What motivated you to/why did you choose the sector you transitioned into?
I always wanted to be in the museum rather than in a university. I love working with objects and in a public-focused institution.
Did you think you had the skills required for your current position before you started? Were you right?
I knew it would be a steep learning curve, which it was, but a lot of the skills (speaking, writing) were transferable.
How did your PhD prepare you for your current job? For example, what were the transferable skills that you developed during your PhD that are most relevant to your current job?
Because my current job is quite similar to doing a PhD, most of the skills were directly transferable.
Did you have any preconceptions about your sector that proved to be wrong?
Most of the museums I had previously volunteered in were quite small – working in a museum as large as the British Museum is a completely different experience. You don’t get to meet people in other departments very often because every department has its own corner of the labyrinthine back of house layout.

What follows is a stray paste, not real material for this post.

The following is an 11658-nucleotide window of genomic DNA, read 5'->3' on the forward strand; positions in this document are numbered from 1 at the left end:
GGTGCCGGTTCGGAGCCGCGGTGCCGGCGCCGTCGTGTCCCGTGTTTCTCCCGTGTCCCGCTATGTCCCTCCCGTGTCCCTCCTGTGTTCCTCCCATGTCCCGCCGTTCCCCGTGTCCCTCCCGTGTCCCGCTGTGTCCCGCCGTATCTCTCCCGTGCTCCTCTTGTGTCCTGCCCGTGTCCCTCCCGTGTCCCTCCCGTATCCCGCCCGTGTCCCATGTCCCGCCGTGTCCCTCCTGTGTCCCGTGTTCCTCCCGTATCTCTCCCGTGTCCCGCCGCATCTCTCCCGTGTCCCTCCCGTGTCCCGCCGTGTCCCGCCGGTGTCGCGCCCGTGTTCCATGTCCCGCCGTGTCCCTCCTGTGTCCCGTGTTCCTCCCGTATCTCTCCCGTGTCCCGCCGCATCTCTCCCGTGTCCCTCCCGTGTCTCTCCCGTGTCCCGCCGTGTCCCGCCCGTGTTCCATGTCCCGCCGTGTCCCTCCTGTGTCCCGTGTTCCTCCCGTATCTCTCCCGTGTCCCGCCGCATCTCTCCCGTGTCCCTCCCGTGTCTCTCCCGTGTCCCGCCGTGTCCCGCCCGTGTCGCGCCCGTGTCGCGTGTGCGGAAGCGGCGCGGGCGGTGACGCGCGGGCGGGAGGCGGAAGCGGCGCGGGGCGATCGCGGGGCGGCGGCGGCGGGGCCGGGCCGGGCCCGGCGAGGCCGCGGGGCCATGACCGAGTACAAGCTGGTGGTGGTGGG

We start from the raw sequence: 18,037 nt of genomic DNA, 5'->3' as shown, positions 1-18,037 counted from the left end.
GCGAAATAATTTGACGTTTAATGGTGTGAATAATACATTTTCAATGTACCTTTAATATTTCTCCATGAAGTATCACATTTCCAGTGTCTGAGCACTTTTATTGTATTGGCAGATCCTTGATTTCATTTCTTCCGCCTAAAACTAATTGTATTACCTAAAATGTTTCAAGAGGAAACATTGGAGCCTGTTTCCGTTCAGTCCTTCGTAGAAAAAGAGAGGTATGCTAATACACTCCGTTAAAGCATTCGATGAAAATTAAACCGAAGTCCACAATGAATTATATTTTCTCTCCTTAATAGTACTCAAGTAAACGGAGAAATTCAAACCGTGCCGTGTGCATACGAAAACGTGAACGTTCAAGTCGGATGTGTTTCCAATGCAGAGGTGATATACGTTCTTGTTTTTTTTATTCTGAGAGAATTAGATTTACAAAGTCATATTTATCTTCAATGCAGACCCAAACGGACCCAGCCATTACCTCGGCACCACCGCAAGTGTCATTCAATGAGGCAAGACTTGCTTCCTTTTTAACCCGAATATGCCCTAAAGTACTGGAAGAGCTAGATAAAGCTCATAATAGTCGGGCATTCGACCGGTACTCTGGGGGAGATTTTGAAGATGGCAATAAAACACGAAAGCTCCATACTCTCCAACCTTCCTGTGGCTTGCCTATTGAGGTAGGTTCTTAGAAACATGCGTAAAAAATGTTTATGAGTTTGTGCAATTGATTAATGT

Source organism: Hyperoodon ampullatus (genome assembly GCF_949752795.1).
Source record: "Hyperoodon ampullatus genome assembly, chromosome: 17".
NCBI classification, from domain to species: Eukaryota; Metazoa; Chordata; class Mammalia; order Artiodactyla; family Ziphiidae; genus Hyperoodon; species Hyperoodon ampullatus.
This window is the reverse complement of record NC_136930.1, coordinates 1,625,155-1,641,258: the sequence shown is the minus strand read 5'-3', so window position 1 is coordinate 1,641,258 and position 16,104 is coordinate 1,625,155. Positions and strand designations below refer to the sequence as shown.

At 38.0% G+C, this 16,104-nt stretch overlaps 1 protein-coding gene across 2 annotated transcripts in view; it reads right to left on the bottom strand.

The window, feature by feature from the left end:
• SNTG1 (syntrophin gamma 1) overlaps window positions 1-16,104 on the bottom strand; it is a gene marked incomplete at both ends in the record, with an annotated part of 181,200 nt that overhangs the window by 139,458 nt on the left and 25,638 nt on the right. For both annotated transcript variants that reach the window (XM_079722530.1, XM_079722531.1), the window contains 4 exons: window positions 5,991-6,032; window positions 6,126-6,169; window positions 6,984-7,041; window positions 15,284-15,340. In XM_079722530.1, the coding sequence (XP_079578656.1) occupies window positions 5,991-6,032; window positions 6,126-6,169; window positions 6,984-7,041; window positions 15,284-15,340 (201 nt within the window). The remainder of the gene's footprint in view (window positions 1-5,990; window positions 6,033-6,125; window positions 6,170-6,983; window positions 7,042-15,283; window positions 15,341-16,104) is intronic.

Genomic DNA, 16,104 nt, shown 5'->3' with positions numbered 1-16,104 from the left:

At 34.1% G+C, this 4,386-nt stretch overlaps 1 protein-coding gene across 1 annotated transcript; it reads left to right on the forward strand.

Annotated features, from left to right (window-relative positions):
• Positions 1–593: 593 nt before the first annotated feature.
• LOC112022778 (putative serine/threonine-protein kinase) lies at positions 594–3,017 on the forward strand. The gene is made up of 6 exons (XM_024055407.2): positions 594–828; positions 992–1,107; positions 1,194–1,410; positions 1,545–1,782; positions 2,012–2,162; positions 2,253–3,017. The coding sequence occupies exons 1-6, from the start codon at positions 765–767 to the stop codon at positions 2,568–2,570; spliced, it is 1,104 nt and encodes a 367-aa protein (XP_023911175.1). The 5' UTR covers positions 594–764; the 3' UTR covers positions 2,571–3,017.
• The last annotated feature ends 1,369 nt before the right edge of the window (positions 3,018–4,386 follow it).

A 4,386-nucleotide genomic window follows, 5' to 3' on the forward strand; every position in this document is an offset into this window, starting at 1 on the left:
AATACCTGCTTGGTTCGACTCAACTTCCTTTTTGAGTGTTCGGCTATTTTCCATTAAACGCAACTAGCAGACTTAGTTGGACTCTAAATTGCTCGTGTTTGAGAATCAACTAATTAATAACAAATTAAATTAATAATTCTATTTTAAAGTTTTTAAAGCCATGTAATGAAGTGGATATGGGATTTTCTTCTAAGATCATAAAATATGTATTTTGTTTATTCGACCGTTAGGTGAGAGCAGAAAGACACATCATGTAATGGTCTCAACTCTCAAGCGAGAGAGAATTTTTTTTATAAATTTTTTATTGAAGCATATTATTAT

Can you describe a typical week in your job?
Often I split my time between desk research/writing and lab work. So I might plan to do lab-work every morning, and then reserve the afternoons for writing reports, papers, reading, and meeting with colleagues. At the same time, I’ll be writing abstracts and presentations for conferences, both internal and external.
What is the workplace culture like? Please include comments on work-life balance, flexibility, remote working?
I expect this varies between departments, but in mine (Scientific Research) the balance is very fair. I have two children and I get to see them every night – there is no expectation of late working. However, I have to say that I am extremely organized, and I make sure I get my work done during the day. There is occasional travel of course, but by choice. There is an expectation of delivery of high-quality research, but because our teaching commitments are low, this is achievable without working crazy hours. If you are willing, it’s easy to be dragged into side projects – I actually enjoy this and volunteer for things, but it could become a drain on time.
Do people with a PhD frequently get hired in the company/sector?